On a recent Sunday afternoon, my husband and I took the train to Philadelphia to see the world premier production of a new play at the Arden Theatre Company. Under the Skin, by playwright Michael Hollinger, was one of the best plays I have seen at the Arden where we have been season ticket holders for the past three years.
While trying hard not to give anything away, I want to encourage anyone who has a parent or has been a parent to see it, and so I will offer a short summary and review here. The play is no longer at the Arden, but I hope it continues to be produced at theaters around the country.
Raina is a young mother who cannot forgive her father for not being there for her. . Her father contacts her because he needs a kidney and she might be a match. At first, she is outraged, but as the story unfolds she learns more about him and herself. Now she is raising a child of her own, and to her horror, she loses her temper and calls her a name. There are some big surprises in the course of this two hour play, for all four characters: Raina, her father Lou, Lou’s former mistress and her son. Some of the characters play more than one part which only serves to accustom the audience to seeing the interchangeable flaws, feelings and behavior among human beings.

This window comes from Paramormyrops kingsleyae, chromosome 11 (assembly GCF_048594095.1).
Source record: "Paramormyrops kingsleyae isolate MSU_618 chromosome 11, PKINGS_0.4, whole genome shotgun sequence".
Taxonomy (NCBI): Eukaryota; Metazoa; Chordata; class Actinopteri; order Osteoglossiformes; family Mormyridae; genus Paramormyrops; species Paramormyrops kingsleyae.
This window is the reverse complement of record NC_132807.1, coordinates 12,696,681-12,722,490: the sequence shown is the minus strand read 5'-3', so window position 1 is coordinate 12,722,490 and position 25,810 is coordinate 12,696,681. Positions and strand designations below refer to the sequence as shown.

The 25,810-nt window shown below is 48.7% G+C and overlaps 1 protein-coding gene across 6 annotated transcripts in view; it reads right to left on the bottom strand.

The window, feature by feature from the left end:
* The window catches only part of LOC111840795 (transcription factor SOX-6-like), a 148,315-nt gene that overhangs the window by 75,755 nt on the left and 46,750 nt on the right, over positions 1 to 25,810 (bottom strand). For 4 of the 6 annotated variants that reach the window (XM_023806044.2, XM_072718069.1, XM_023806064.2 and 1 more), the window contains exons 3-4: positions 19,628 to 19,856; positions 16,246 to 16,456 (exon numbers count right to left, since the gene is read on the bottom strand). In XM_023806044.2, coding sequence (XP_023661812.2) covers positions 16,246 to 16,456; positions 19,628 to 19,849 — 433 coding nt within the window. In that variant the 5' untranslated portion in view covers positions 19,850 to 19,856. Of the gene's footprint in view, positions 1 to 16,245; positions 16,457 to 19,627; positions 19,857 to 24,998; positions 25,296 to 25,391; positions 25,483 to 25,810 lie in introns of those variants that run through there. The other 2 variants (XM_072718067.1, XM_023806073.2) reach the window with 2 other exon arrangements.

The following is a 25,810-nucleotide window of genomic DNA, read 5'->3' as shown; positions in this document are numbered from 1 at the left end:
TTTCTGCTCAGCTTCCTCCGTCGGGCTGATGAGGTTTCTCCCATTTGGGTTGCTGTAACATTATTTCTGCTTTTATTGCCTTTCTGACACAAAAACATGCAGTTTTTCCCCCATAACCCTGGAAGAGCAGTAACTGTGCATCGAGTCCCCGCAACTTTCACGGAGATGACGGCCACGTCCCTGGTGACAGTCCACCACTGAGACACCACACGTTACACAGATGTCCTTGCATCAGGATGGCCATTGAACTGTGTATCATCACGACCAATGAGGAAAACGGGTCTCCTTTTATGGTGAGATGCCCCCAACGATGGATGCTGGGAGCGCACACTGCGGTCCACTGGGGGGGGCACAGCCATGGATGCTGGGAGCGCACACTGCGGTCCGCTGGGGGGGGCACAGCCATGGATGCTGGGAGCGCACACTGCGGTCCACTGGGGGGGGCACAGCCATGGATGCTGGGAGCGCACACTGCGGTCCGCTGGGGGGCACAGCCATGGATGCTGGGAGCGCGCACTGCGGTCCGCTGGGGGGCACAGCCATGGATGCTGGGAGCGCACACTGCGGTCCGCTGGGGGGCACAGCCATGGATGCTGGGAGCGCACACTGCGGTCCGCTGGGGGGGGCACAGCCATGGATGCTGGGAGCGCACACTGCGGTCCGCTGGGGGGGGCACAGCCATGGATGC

Most people vow to raise their children differently than they were brought up. And many of us end up disappointing ourselves, as we become aware of carrying the same mistakes forward. We judge our parents, then we judge ourselves. It’s not a big leap to go on to judge other people we meet.
Why do I want you to see Under the Skin? Because there is so much keeping us apart these days – fear and terrorism and war and economics and racism – and because a little thing like going to a play and sitting quietly with others for a couple of hours, paying attention to a story not all that different from all our stories, could move you closer to a sense of inner peace.